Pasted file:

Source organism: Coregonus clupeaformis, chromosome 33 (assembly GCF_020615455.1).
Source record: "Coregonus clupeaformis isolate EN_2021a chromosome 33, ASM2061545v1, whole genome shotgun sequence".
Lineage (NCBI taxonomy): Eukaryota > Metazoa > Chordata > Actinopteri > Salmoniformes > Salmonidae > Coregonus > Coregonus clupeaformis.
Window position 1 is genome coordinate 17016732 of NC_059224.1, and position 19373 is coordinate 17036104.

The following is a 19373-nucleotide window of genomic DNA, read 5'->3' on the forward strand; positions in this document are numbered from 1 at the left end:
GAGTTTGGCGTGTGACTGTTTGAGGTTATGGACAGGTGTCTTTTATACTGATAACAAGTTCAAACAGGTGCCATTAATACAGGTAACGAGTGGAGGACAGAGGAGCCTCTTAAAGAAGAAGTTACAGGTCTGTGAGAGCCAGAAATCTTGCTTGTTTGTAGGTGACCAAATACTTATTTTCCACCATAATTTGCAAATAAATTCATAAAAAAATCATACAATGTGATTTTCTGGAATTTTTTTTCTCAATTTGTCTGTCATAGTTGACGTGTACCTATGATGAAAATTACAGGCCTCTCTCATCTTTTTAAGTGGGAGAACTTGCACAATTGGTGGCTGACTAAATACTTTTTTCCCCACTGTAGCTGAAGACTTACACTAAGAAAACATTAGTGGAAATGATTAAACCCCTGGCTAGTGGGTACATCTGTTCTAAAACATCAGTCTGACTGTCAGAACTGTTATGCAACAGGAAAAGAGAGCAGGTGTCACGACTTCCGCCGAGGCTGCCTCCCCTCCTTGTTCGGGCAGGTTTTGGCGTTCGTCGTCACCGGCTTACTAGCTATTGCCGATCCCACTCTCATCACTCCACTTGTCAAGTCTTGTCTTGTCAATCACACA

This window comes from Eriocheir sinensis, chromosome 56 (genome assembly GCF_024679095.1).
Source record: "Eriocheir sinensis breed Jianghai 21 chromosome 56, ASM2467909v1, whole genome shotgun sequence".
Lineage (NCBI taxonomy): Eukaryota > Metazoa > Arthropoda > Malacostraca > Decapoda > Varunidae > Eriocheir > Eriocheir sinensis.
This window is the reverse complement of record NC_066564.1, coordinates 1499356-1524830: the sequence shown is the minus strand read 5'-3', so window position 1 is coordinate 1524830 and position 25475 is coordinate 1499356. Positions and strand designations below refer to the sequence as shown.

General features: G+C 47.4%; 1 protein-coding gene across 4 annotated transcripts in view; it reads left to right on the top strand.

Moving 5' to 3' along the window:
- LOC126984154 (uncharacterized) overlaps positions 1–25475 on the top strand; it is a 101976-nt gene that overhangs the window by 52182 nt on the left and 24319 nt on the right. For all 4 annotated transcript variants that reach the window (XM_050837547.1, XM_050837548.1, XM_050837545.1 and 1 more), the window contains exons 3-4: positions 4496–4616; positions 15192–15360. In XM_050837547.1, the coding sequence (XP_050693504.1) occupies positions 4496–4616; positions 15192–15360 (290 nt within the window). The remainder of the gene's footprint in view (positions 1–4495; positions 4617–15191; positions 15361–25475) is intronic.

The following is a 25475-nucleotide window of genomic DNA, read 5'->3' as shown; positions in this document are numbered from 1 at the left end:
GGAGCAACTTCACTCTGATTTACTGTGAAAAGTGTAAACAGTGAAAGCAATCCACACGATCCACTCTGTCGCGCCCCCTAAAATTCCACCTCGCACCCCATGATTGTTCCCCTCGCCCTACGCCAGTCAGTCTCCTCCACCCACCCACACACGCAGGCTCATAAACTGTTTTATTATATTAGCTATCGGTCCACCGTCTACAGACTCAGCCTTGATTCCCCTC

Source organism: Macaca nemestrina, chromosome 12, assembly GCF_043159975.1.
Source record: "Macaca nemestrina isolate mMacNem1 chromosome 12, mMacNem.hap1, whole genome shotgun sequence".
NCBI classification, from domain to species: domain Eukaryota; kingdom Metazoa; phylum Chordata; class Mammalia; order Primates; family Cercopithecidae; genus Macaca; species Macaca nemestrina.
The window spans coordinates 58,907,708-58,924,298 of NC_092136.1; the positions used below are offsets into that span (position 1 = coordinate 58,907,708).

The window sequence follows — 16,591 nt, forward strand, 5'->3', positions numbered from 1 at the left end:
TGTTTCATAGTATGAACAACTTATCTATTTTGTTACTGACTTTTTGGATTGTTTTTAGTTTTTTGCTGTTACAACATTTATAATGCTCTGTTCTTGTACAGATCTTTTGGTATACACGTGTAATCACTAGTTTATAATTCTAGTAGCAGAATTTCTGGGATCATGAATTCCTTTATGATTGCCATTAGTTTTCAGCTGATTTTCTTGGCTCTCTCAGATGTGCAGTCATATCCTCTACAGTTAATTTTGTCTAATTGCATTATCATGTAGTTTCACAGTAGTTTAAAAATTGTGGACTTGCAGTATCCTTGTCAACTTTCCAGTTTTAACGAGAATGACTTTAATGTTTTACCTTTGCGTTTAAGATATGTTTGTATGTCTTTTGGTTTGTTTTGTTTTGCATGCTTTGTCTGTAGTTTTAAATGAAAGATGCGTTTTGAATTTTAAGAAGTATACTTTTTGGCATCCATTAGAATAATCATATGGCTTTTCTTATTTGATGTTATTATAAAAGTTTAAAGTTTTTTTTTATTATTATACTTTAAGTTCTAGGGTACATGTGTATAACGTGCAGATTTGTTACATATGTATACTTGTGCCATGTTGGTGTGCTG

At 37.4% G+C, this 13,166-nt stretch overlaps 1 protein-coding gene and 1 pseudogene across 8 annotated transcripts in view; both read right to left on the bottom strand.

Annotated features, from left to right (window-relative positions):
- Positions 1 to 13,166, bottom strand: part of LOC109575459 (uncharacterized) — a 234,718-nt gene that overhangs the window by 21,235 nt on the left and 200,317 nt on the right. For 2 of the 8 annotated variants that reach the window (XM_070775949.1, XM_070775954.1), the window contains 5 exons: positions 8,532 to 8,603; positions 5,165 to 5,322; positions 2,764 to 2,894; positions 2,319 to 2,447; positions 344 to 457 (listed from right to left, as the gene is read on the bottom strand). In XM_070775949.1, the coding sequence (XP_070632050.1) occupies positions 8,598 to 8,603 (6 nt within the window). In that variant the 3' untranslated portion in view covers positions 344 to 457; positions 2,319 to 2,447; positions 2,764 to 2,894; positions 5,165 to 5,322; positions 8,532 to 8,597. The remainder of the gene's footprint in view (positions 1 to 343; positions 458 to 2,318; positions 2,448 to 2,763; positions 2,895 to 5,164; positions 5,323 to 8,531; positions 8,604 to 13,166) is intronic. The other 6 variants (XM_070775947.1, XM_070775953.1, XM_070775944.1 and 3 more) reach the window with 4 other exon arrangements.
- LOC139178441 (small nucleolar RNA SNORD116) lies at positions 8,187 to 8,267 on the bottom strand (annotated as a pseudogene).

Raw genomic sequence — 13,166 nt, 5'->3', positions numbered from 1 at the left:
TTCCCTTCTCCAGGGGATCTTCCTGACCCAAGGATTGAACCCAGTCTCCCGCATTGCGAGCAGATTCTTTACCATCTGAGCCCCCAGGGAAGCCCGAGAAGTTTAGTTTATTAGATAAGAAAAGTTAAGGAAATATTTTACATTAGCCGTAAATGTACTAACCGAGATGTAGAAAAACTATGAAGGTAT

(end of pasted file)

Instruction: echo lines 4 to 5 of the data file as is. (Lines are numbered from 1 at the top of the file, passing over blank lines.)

Window position 1 is genome coordinate 17016732 of NC_059224.1, and position 19373 is coordinate 17036104.

The following is a 19373-nucleotide window of genomic DNA, read 5'->3' on the forward strand; positions in this document are numbered from 1 at the left end: